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Historic Environment Scotland awards £68,500 funding to Historic Kilbride

Historic Environment Scotland (HES) has awarded £68,500 funding to Historic

Kilbride from its Covid Recovery Fund to support Scotland’s historic environment

sector from the impacts of the pandemic.

This funding will enable Friends of Kilbride to undertake Phase 3 of its programme of

restoration and renovation of the Kirk and Session House in Lerags Glen. This will

involve removal of the root bore of a large and invasive sycamore in the northwest

corner of the Kirk, and consolidation of the north wall, session house, and wall

heads. The sycamore root bore, from a tree felled ten years ago, has been identified

as presenting the most serious threat to the stability of the extant buildings, and at

present it is not possible to access either the session house or the north side of the

Kirk because of the danger of falling masonry.

The project follows on from Phase 2, in which the west gable wall was rebuilt and the

West door made safe. This was made possible by generous grants from the Caraig

Gael Wind Farm Community Trust and the Clan MacDougall Society of North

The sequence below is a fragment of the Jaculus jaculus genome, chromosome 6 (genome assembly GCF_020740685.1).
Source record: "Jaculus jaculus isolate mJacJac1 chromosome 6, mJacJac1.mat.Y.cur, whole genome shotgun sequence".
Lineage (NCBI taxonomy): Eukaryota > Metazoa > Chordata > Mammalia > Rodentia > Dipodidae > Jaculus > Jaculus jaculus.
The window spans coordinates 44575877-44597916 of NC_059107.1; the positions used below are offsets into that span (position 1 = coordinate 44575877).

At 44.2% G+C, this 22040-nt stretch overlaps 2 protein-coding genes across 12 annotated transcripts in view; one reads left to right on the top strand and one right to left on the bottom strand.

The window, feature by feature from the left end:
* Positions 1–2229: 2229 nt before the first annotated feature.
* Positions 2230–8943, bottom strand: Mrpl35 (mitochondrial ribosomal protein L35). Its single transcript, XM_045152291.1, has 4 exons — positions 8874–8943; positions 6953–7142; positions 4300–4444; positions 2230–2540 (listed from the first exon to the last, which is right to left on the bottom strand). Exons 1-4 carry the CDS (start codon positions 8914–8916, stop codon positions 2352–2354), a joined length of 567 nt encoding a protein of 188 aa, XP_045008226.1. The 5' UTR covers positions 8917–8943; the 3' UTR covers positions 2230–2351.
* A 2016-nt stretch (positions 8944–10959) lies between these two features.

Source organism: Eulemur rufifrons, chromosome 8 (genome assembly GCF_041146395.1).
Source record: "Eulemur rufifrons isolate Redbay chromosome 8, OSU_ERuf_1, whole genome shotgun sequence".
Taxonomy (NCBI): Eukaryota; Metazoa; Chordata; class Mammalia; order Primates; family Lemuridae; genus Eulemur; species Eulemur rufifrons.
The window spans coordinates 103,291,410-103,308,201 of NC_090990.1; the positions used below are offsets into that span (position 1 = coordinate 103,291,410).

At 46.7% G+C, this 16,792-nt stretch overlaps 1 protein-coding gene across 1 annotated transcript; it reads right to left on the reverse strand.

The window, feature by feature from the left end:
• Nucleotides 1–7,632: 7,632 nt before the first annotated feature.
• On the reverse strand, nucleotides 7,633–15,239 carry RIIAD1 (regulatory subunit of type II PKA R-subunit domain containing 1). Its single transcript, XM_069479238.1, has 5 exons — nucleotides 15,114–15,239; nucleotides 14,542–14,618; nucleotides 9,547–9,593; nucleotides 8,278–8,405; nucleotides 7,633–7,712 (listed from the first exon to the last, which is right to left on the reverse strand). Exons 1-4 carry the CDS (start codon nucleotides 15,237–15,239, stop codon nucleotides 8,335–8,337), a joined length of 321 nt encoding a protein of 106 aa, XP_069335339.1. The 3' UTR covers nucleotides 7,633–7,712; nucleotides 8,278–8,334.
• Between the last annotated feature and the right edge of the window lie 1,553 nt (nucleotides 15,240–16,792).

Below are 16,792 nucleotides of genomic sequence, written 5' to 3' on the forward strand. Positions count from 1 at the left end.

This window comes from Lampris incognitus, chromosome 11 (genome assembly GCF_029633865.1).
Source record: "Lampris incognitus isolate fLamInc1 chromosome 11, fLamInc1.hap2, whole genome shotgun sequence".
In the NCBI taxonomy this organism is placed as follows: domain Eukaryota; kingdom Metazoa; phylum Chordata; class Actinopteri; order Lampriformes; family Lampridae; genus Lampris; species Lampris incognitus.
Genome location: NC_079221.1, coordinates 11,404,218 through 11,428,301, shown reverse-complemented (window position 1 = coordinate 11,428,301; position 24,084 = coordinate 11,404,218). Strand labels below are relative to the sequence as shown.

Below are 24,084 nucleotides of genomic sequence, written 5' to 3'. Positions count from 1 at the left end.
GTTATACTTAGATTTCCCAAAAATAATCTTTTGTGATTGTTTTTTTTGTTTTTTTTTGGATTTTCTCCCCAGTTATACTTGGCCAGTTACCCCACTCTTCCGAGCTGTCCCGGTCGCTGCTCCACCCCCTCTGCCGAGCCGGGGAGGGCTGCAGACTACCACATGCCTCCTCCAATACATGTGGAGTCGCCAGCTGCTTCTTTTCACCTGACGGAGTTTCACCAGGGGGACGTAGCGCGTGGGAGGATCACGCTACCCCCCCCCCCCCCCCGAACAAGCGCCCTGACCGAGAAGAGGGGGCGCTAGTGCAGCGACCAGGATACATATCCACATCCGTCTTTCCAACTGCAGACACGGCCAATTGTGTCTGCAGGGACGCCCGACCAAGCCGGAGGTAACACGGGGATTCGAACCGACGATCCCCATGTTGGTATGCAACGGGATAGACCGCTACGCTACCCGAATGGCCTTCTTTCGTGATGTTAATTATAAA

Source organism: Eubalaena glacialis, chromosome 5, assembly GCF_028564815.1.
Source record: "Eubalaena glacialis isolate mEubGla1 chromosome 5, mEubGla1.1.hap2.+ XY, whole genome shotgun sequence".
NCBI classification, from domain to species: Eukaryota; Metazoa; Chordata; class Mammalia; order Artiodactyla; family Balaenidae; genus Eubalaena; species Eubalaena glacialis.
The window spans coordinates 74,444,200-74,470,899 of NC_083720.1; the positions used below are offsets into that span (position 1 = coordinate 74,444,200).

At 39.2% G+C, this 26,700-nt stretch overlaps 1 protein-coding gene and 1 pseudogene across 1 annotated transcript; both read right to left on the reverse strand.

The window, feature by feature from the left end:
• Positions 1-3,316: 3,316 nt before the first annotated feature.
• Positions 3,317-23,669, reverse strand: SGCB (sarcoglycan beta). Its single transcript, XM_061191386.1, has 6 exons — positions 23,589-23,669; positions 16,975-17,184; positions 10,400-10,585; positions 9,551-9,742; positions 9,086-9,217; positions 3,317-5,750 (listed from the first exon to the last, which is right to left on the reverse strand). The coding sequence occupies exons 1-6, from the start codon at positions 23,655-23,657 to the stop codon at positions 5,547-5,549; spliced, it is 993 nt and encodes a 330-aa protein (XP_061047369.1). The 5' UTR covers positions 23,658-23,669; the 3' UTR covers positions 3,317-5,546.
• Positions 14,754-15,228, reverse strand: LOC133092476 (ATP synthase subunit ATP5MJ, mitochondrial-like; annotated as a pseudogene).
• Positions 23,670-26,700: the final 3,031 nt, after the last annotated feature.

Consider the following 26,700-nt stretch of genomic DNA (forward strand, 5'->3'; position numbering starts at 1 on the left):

America. During those works, which took place in the summer, a trench was opened,

which revealed that the original cobbled floor of the Kirk is intact. It cannot, however,

presently be exposed and restored because of the ongoing risk of damage posed by

the sycamore root bore.

The works will be undertaken in early 2021 by stonemason Michael Hogg and

TreeWorks Oban. The project will be supervised by consultant architect Shauna

Cameron and consultant archaeologist Dr Clare Ellis of Argyll Archaeology.

Seymour Adams, Chair of Friends of Kilbride, said: “We are delighted to receive this

generous grant from Historic Environment Scotland, which recognises both the

importance of the ruins at Kilbride and the success of the first two phases of our

conservation programme. By the time the site reopens to the public in the spring,

local craftsmen will have transformed the visitor experience of Historic Kilbride,

despite the Covid 19 pandemic.”

Alex Paterson, Chief Executive at HES, said: “From museums in the Highlands to

historic venues and buildings in central Scotland and the Borders, we are pleased to

support a diverse range of projects the length and breadth of Scotland as part of the

Historic Environment Recovery Fund. By helping to protect jobs, reopen historic sites

and maintaining investment in traditional skills training and apprenticeships, we hope

to support the wider recovery of the sector and Scotland’s economy.”

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